Sarawak Shariah Court can hear apostasy cases, rules apex court

Mahkamah-KcuhingKUCHING: The Federal Court today ruled that there are provisions in the Majlis Islam Sarawak Ordinance pertaining to the powers of the Sarawak Shariah Court on matters of apostasy.

Court of Appeal president Zulkefli Ahmad Makinudin said the court unanimously reached the decision to dismiss an appeal by four Sarawakians for the civil court to hear their apostasy cases, deciding that it had no merit.

He said the court dismissed the appeal with no order as to cost, and decided that the issue raised was already settled in other court cases.

He said even though there were no provisions on apostasy, there were provisions on matters of conversion to Islam, which implied that the Sarawak Shariah Court had jurisdiction over apostasy cases.

Zulkefli said Sections 68 and 69 in the Majlis Islam Sarawak Ordinance could be used by the Sarawak Shariah Court to hear apostasy cases.

The five-man Federal Court bench comprised Zulkefli, Chief Judge of Malaya Justice Ahmad Maarop and Justices Hasan Lah, Jeffrey Tan and Ramly Ali.

Yesterday, the court heard submissions from lawyers on whether the Sarawak Shariah Court possessed such powers when it was not expressly stated in the Shariah Court Ordinance 2001.

The question was raised by the four Sarawakians seeking a court order to nullify their status as Muslims, and compel the National Registration Department to recognise them as Christians.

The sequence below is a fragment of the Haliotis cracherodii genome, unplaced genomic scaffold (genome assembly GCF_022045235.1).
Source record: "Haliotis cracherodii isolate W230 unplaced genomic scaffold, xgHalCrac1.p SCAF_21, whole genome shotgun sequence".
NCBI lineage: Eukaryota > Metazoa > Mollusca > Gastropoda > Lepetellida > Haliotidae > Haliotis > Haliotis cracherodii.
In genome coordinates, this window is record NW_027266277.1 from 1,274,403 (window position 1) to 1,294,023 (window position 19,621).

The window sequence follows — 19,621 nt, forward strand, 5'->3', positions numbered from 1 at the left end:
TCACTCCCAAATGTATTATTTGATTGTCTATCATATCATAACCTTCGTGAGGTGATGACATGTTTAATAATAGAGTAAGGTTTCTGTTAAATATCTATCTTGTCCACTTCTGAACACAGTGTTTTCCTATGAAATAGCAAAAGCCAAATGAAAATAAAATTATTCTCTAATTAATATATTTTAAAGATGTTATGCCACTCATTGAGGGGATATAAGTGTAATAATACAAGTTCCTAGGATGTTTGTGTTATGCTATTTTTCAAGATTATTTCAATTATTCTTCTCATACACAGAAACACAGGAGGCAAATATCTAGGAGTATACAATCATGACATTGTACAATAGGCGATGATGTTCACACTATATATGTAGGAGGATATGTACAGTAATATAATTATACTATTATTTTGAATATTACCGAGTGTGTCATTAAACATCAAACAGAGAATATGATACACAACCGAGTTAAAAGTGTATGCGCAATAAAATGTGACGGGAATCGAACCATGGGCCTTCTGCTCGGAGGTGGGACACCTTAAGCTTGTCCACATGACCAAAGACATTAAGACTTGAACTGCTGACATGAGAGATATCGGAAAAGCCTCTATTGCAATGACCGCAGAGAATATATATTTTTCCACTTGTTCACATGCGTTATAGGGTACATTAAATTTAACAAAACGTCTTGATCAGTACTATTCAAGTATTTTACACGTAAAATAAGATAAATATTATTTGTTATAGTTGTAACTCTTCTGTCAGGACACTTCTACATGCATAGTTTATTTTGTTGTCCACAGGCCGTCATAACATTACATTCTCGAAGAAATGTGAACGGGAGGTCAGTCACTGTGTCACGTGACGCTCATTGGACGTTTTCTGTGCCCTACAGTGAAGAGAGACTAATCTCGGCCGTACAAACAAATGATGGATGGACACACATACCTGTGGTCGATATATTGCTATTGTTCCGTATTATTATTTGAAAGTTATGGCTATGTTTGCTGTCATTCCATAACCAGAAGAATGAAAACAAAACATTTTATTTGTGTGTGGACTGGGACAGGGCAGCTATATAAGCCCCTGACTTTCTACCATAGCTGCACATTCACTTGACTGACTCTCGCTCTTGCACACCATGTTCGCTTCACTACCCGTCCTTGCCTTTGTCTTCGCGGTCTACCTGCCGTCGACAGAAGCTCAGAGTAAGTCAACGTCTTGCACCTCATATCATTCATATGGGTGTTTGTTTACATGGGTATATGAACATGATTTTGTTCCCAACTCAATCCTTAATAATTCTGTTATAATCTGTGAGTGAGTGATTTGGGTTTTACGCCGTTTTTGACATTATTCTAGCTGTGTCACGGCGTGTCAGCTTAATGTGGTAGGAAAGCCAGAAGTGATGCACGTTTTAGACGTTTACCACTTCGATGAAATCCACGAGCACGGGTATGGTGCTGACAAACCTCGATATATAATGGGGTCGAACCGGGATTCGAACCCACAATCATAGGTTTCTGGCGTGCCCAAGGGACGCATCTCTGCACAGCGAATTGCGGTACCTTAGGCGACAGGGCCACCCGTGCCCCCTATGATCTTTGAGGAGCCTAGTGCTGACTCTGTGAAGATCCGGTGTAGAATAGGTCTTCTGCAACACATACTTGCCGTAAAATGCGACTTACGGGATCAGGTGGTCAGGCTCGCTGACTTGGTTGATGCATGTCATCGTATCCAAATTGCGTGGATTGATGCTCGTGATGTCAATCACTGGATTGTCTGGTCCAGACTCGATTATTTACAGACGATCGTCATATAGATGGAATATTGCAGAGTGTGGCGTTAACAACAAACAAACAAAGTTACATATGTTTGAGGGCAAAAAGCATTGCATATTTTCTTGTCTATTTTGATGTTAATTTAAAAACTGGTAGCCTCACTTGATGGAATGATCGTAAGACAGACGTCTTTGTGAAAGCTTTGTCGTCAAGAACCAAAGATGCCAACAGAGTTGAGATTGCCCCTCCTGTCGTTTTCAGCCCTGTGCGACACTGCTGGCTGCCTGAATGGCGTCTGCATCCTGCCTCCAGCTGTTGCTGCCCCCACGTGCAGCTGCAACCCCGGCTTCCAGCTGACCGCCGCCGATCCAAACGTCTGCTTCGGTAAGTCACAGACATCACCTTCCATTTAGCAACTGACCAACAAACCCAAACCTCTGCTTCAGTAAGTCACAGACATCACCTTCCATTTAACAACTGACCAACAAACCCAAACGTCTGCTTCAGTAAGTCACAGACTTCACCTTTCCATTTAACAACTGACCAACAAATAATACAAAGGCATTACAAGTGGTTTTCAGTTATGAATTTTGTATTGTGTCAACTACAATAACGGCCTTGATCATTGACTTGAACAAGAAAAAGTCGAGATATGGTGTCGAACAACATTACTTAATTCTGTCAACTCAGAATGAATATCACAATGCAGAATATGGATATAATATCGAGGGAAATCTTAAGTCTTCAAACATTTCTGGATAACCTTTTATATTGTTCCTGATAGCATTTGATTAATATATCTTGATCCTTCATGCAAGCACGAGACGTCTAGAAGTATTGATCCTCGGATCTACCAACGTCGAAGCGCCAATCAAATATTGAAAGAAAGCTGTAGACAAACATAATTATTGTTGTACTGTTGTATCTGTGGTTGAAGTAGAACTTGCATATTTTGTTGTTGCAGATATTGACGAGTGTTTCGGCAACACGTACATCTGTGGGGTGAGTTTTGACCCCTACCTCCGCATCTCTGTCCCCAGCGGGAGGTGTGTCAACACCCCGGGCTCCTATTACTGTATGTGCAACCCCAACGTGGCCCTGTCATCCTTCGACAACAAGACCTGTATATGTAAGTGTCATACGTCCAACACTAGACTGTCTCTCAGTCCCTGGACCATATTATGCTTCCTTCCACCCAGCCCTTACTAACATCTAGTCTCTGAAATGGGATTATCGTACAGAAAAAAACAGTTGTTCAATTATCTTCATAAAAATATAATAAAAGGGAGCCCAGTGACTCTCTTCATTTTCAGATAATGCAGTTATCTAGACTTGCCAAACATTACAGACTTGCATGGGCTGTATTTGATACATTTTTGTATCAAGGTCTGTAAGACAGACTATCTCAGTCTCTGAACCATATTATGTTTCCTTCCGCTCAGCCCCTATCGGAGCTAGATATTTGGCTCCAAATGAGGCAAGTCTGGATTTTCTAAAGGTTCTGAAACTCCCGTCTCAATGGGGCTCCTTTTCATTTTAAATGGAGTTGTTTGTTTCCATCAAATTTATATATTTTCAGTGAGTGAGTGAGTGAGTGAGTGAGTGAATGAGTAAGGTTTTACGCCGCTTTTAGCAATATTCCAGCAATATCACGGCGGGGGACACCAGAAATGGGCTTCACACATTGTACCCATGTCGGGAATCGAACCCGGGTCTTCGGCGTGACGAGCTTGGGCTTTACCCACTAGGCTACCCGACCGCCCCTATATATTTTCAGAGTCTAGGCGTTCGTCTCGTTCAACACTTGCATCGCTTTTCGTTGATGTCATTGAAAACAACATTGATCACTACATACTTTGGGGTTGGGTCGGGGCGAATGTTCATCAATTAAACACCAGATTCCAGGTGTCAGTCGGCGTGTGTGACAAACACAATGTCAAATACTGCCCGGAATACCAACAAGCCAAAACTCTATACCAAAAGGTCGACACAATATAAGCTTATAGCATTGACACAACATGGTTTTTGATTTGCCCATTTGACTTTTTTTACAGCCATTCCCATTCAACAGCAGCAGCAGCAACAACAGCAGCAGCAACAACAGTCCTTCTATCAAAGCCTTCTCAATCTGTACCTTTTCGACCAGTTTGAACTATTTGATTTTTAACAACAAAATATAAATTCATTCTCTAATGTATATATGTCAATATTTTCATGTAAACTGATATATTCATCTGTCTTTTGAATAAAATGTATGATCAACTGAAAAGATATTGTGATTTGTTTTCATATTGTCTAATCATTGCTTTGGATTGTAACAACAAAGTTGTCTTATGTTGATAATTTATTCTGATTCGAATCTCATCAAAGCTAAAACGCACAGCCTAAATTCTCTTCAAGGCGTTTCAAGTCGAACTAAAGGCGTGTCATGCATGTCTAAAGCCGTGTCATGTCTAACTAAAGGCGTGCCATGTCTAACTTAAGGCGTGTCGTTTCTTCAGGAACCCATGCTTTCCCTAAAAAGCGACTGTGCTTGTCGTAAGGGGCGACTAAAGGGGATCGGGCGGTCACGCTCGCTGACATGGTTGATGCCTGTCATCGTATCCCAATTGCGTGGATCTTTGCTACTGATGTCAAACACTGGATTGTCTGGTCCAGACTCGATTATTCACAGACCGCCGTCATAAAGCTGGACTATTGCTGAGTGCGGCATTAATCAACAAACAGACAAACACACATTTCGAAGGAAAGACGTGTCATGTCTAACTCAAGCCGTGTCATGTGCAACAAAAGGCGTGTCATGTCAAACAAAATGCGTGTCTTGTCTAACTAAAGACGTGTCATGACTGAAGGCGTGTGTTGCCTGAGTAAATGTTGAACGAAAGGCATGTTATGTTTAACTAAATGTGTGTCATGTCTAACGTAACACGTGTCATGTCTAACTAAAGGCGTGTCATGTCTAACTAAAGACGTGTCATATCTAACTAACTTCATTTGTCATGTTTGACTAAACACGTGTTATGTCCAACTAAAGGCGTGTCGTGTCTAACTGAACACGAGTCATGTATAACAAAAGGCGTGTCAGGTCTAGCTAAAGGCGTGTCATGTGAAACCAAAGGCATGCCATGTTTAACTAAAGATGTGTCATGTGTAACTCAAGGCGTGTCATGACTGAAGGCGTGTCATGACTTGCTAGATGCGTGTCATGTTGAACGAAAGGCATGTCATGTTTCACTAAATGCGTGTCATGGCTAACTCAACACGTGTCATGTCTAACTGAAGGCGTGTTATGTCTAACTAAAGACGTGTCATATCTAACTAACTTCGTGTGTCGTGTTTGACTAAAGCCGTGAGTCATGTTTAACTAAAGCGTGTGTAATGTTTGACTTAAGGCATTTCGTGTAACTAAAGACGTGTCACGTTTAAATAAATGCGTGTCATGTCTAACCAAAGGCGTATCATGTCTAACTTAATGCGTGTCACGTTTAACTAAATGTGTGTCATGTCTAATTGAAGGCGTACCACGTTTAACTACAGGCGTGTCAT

Syarifah Nooraffyzza Wan Hosen left Islam voluntarily and embraced Christianity, while Tiong Choo Ting, a Chinese-Bidayuh Christian who converted to Islam to marry a Muslim woman, later decided to return to Christianity after the death of his wife.

The other two are Salina Jau, a Kayan/Kenyah Christian who converted to Islam to marry a Malay-Muslim man but decided to return to Christianity after her divorce, and Jenny Peter, a Melanau Christian who converted to Islam to marry a Muslim but also decided to return to Christianity after her divorce.

The four jointly sought the Federal Court’s interpretation of the Sarawak Shariah Court Ordinance 2001, and named the Sarawak State Islamic Department director, the Sarawak Islamic Council, the National Registration Department director-general and the state government as respondents.

A few days earlier, their counsel Baru Bian was reported as saying that should it be affirmed that the Sarawak Shariah Court had no such powers, the matter would be reverted back to the High Court, but if the Federal Court ruled differently then the appeal would be dismissed.

The appellants would then have to go back to the Shariah Court to make their application to renounce Islam.